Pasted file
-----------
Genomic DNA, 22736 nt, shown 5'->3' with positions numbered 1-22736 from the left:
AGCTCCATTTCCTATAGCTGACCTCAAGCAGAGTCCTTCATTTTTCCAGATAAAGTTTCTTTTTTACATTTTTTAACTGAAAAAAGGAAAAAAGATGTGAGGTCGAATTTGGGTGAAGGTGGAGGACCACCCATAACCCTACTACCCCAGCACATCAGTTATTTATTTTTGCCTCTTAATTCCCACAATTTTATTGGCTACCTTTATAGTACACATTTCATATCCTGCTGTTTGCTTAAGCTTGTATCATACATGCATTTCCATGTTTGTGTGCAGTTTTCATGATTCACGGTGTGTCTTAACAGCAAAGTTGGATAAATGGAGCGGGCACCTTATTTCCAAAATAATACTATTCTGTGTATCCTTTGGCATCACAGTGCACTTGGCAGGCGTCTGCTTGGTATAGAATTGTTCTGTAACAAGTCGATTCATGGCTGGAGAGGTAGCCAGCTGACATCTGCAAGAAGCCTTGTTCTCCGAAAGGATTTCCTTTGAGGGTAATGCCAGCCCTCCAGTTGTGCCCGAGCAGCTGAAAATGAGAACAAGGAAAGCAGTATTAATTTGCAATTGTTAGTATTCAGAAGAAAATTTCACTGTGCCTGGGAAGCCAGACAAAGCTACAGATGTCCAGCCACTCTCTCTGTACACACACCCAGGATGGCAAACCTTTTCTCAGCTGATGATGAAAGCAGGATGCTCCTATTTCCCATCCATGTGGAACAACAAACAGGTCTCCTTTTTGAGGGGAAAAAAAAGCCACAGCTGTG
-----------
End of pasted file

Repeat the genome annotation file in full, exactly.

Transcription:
Genomic DNA, 22736 nt, shown 5'->3' with positions numbered 1-22736 from the left:
AGCTCCATTTCCTATAGCTGACCTCAAGCAGAGTCCTTCATTTTTCCAGATAAAGTTTCTTTTTTACATTTTTTAACTGAAAAAAGGAAAAAAGATGTGAGGTCGAATTTGGGTGAAGGTGGAGGACCACCCATAACCCTACTACCCCAGCACATCAGTTATTTATTTTTGCCTCTTAATTCCCACAATTTTATTGGCTACCTTTATAGTACACATTTCATATCCTGCTGTTTGCTTAAGCTTGTATCATACATGCATTTCCATGTTTGTGTGCAGTTTTCATGATTCACGGTGTGTCTTAACAGCAAAGTTGGATAAATGGAGCGGGCACCTTATTTCCAAAATAATACTATTCTGTGTATCCTTTGGCATCACAGTGCACTTGGCAGGCGTCTGCTTGGTATAGAATTGTTCTGTAACAAGTCGATTCATGGCTGGAGAGGTAGCCAGCTGACATCTGCAAGAAGCCTTGTTCTCCGAAAGGATTTCCTTTGAGGGTAATGCCAGCCCTCCAGTTGTGCCCGAGCAGCTGAAAATGAGAACAAGGAAAGCAGTATTAATTTGCAATTGTTAGTATTCAGAAGAAAATTTCACTGTGCCTGGGAAGCCAGACAAAGCTACAGATGTCCAGCCACTCTCTCTGTACACACACCCAGGATGGCAAACCTTTTCTCAGCTGATGATGAAAGCAGGATGCTCCTATTTCCCATCCATGTGGAACAACAAACAGGTCTCCTTTTTGAGGGGAAAAAAAAGCCACAGCTGTG